I have friends across the gamut of the political spectrum, so I get all kinds of propaganda on Facebook.  I have the strictly Christian relatives, whose political views aren't part of the frequent postings but whose postings are generally promoting a non-specific Christianity ('cause we all know there are a plethora of sects on that).  I have HS friends who subscribe to religious right opinions.  I have Libertarian leaning friends, who fortunately use their brains a lot more than the strictly Know Nothing sorts.  Surprisingly, the least frequent postings I see are from left leaning friends.  Not the usual chatter postings.  They have plenty of them.  They just don't put up a lot of political stuff.  Except my brother.  He does plenty.

So, that brings me to the point.  On the side of those opposing the Affordable Care Act (ACA or Obamacare), there's much gnashing of teeth that the government is forcing people to buy a product.  There's a certain amount of irony in that because the Democrats, on the whole, would have preferred a government run system of single payer insurance for all, but couldn't get that through with all the cries of socialism from the GOP.  Instead, the ACA is a GOP plan.  As we all know, it's the current GOP standard bearer's plan, which he now disowns.  Ah, hypocrisy, thy name is Romney.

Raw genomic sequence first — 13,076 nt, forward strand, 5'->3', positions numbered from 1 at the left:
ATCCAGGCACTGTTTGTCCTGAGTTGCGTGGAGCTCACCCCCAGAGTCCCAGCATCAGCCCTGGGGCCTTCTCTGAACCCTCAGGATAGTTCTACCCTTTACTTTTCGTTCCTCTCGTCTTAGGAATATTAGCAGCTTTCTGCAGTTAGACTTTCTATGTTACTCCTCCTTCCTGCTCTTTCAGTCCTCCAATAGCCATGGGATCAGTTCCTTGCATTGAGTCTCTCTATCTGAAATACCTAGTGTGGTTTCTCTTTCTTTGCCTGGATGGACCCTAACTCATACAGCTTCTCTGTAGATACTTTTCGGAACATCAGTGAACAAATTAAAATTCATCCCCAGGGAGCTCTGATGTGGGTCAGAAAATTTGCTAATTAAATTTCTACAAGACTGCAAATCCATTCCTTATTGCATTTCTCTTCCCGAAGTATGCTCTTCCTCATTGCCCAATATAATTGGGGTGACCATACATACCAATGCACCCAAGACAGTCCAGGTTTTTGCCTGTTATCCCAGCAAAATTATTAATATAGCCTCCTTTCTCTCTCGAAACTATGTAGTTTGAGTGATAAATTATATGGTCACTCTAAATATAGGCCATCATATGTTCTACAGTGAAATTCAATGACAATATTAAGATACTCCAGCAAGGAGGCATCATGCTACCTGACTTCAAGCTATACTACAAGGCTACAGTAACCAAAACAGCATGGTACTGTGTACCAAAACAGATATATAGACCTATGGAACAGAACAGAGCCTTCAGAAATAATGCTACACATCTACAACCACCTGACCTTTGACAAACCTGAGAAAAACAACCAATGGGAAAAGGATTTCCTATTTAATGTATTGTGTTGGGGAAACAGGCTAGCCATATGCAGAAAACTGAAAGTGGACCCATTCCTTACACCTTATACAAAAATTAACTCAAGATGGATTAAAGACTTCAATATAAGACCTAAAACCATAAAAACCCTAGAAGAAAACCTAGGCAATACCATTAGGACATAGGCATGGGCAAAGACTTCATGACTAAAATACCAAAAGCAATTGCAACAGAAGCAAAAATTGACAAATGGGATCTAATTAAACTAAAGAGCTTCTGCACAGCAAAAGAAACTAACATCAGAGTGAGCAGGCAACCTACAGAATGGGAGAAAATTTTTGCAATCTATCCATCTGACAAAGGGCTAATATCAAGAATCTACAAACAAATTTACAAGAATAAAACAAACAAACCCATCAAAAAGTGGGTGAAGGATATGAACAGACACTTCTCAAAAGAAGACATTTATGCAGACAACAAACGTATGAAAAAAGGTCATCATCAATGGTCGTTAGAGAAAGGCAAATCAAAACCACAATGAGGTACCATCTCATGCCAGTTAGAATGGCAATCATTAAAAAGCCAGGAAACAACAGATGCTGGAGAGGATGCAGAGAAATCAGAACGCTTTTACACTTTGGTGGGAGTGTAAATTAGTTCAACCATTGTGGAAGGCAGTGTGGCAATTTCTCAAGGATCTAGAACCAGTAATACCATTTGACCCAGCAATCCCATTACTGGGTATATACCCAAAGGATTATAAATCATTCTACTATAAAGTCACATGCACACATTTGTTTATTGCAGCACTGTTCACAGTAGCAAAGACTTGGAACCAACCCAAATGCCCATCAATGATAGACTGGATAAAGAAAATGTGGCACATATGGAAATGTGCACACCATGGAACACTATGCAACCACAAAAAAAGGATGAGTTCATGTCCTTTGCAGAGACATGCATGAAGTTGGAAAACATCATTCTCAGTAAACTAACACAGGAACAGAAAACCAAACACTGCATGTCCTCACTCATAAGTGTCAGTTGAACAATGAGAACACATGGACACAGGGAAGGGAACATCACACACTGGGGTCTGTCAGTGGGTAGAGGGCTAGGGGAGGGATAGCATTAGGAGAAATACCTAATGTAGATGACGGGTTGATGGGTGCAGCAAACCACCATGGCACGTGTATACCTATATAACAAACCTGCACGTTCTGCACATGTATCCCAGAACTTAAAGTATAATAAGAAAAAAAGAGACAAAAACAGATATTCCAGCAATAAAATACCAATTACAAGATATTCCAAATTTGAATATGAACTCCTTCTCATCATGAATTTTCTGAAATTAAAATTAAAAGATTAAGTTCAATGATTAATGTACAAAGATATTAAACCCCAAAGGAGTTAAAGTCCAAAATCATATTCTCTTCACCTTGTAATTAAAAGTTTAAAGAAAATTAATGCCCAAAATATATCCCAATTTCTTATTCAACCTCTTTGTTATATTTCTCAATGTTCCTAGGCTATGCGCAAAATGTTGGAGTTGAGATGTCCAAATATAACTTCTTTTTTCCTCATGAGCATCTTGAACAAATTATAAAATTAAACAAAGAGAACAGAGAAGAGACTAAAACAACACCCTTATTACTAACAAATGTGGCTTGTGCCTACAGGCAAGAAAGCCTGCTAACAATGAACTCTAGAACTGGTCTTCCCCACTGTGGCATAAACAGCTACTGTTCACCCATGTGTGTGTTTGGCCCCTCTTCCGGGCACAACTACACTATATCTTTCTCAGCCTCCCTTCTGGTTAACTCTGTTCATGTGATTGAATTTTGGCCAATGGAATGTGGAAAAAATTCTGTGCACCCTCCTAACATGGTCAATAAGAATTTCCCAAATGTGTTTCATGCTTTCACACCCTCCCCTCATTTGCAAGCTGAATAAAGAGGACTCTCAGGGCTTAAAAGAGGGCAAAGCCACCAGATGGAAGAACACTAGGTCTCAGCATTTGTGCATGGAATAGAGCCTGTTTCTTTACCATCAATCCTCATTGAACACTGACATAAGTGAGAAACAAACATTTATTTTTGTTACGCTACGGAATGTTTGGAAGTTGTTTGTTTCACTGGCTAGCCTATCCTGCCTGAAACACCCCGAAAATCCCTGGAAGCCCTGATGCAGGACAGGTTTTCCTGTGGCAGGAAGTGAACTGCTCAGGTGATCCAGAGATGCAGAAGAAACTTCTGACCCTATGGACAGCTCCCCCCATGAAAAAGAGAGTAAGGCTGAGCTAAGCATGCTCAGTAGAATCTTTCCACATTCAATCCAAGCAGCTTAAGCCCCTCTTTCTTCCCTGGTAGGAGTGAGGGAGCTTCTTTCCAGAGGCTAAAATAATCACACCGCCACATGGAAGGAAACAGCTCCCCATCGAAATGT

The problem with the objection that the government (federal, in this case) is forcing citizens to buy a product is that the ship for objecting to that sailed long ago.  At the state level most states force citizens (and non-citizens, too) to buy auto insurance.  They also charge you a bunch of fees, taxes by another name, to register a car, get license, and all sorts of other things related to cars.